The third and final Grand Tour of the season is upon us, as Spain always provides an exciting way to round off the year. Renowned for the number of summit finishes and the testing parcours, it’s certainly a challenge for all who attend.
The 2020 race is set to be a little different however, with restrictions put in place due to the ongoing coronavirus pandemic, there have been a number of changes that could have a huge impact on the more favoured racers. One of the primary changes has been with the race length, as it has been shortened from 21 stages to 18. This change favours some over others. The sprinters will have slim pickings with only four days and eight summits, but despite these changes it should still be an exciting conclusion to the season. With the first day having already started on the 20th and the conclusion on November 8th, there’s still plenty of racing to follow.
The event could turn out to be great for US fans too. Cycling has made a bit of a comeback in recent years largely thanks to a growing number of youngsters putting up great performances. In 2019, Chloe Dygert put up an impressive performance in the elite women’s time trials by winning the event by the widest margin in history. The 18 year old Quinn Simmons was able to take gold at the junior men’s road race at the world championships, and others such as Kate Courtney becoming the first American to win the overall cross-country title for the UCI Mountain Bike World Cup in 17 years. These efforts have brought the US back into contention for titles in the cycling world and with the last US winner at Vuelta a Espana coming from Chris Horner back in 2013, there’s certainly a gap to fill.
The disparity had already been shown during the Tour De France. This year only three riders from the US were represented at the event – there are a number of reasons for this, the reduction of tour rosters has put a limited number of spots out there and teams are under pressure to ensure they’re bringing the best riders. This can often leave the younger, or untested riders at home to ensure the teams goals are aligned. Similarly, the US registered teams are bringing US riders – both Trek-Segafredo and the CCC team which are US registered didn’t bring US riders to represent them this year. Scandals throughout the year may have tainted the US perception of cycling too – with legends such as Greg LeMond kicking off the success at the Tour de France, later controversy around names such as Lance Armstrong and Floyd Landis may have left a sour taste in the mouths of many fans.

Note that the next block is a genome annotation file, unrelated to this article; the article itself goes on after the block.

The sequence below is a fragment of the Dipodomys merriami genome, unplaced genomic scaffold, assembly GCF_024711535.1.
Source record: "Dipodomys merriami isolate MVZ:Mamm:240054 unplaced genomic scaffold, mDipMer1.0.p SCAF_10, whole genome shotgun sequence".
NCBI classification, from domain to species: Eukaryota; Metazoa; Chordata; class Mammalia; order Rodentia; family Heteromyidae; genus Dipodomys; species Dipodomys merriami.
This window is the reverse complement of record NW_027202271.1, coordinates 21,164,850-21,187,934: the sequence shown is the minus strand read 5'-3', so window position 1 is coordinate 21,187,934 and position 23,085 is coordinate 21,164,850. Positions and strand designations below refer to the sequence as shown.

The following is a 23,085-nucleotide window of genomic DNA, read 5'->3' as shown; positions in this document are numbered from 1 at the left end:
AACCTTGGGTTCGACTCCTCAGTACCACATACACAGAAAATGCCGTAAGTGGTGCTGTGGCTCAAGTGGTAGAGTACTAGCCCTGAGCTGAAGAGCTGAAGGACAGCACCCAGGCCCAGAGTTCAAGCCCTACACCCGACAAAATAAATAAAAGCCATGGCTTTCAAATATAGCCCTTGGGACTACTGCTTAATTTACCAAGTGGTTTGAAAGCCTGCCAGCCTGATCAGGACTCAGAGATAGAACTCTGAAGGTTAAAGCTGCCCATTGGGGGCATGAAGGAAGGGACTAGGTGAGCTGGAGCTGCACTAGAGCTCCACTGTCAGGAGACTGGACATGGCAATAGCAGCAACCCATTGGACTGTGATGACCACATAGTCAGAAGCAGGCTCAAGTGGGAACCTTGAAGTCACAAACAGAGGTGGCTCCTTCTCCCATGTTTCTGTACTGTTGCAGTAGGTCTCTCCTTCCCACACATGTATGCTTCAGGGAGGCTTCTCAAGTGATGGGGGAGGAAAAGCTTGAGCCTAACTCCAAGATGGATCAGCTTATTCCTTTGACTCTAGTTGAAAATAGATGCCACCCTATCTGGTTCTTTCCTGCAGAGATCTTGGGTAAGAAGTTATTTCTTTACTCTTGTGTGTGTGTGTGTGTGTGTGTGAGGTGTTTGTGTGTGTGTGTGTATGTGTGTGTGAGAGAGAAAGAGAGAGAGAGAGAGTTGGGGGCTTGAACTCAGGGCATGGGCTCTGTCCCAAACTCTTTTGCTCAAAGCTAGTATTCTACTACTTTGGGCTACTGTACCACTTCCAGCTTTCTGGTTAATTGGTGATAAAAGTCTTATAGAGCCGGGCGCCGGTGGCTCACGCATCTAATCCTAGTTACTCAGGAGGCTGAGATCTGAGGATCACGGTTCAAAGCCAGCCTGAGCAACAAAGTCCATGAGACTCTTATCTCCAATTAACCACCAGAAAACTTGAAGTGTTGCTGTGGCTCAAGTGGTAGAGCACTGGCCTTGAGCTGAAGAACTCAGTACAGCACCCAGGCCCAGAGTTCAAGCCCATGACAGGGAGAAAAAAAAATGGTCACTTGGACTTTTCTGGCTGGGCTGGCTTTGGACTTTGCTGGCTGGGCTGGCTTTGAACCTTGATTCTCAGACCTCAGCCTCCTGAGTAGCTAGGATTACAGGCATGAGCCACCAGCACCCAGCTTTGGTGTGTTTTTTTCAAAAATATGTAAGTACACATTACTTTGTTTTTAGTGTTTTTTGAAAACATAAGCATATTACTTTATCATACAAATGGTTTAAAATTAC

(Image from telegraph.co.uk)
With the rising stardom of many of these youngsters however, American cycling is looking to perform once again. Sport sites reviewed at legalbetting.com have 26 year old American cyclist Sepp Kuss within the top 10 favourites to win at Vuelta at a general 20/1. Whilst his teammates in Primož Roglič and Tom Dumoulin take the number one and two spots for favourites. Sepp has shown that he can certainly compete with his many strengths – the shortened race length could certainly be in favour too, as a bonus for his hard work already Kuss has earned the Vuelta’s best climber’s jersey showing he has certainly earned his spot so highly in the odds.
The young rider has been out since the world championships but is so far happy with his performance in the opening of the event – “Was it a surprise? A little bit. Normally if it’s a harder start to a stage race like this, I sometimes struggle a little bit, and it takes me a bit of time to get into the rhythm.” Whilst he has stated the overall goal is to ensure a win for the team with one of the two captains, it must be a good feeling to be represented so highly as one of the betting favourites and will certainly motivate a stronger performance. A good performance here could also continue the great performances being put up by US riders and once again bring cycling back to the US audience.